Change has always been constant, but these days, it is coming at a faster, more chaotic rate. In response to perhaps the most obvious upheaval this past year, COVID-19, there are new ways of working — remote work, Zoom calls, shared screens — combined with adaptations leaders must make in this new era due to public health concerns and social justice issues. All of this change, like shifting tectonic plates, can create misalignments, and misalignments lead to stress within your organization. If the pressure of these changes builds for too long, it might just cause an earthquake.
Because of the shifting nature of our lives, your methods of alignment may not be the same as what they used to be. Before you begin with any kind of alignment strategy, it pays to have a dialogue (with yourself, a trusted friend, colleague, coach, or mentor) about where you’re going, how you’ll get there, and who you are as a team.
1.) Where are you going and why?
Once you’ve determined misalignments exist, define your goals and values. Be careful not to practice performative regurgitation of any goals you’ve had in the past. This means getting clear about where you want your team to go in the wake of recent change. What’s the new destination, and more importantly, why do you want to reach it? To start, list five goals and the motivating value behind them.
2.) How will you get there?
Once you know your destination, the next logical question is: how will you get there? Your team needs to understand a predetermined roadmap for achieving both short and long-term success. List three “stepping stones” to achieving each of your previously listed goals. For example, if increased communication and transparency is one of your goals, one stepping stone might be to schedule regular check-ins with individual team members and with the group as a whole.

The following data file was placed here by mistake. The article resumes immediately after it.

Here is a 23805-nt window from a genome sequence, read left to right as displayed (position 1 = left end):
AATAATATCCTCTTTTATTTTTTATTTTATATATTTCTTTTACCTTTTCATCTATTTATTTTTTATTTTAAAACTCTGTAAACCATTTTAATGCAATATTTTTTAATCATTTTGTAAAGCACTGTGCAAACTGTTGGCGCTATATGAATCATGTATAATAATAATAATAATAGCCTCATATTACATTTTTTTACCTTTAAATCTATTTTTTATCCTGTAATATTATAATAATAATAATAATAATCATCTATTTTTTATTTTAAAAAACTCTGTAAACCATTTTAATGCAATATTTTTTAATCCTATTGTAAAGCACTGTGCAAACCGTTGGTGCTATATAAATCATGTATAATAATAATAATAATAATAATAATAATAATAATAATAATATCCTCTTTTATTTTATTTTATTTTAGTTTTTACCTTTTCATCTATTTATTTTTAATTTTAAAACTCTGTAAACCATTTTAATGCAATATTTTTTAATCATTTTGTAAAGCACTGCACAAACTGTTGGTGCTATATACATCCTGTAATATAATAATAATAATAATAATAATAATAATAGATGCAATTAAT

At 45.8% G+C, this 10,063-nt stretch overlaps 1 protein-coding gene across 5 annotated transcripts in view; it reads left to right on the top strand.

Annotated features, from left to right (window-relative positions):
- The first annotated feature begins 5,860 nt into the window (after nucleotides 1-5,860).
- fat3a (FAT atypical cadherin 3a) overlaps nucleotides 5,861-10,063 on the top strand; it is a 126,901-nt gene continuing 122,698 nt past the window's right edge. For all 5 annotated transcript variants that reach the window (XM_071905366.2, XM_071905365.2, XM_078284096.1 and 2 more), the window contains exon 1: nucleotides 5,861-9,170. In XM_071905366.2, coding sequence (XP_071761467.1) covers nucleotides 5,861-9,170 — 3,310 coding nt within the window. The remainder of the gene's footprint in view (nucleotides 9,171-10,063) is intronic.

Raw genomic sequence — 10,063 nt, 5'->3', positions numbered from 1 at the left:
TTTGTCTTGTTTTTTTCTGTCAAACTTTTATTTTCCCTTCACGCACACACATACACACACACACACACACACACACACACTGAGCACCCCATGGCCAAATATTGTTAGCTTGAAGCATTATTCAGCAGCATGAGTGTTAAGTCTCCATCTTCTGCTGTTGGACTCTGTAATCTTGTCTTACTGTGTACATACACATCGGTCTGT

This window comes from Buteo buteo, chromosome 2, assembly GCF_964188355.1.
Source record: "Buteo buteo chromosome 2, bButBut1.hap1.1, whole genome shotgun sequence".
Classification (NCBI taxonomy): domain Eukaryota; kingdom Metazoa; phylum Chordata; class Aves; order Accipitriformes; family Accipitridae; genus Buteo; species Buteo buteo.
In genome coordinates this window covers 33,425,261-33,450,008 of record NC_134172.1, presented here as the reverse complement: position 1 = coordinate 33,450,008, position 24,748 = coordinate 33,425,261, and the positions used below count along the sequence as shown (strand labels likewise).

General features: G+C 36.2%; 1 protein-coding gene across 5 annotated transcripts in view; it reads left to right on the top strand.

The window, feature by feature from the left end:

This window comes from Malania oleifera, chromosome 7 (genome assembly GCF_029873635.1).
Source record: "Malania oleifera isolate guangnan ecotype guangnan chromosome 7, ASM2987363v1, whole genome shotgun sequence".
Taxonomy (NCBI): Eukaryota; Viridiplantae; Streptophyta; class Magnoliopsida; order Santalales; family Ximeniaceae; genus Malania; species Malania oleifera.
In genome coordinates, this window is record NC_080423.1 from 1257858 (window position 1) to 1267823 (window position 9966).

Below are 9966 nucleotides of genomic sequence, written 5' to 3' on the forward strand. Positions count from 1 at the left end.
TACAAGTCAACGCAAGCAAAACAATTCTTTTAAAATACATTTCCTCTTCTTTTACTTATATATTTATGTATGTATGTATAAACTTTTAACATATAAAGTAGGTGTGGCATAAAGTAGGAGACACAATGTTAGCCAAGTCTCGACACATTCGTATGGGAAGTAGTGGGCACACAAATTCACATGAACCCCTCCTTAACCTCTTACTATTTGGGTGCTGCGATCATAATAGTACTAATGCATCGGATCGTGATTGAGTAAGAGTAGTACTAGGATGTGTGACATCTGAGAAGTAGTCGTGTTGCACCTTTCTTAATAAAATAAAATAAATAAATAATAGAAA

3.) Who are you?
Define your roles and determine the unique way that each team member adds value. Then ask: how do those roles and responsibilities interact to achieve a common goal? Create a talent strategy for your team that helps you understand how everyone uses their natural abilities to take action and communicate. That understanding stems from a knowledge of what drives your employees at work, which you can access by using a Predictive Index behavioral assessment. Once you’ve built a talent strategy, list at least five links between your talent strategy and the business strategy you created in steps 1 and 2.
4.) How does it all come together?
Ultimately, all of the pieces in your business and talent strategy — goals, values, “stepping stones,” and talent — must interlock to create a fully functioning alignment strategy. They are your table legs — stabilizers in times of great uncertainty, and if you want your table to stay upright through the shaky days to come, those legs must be aligned.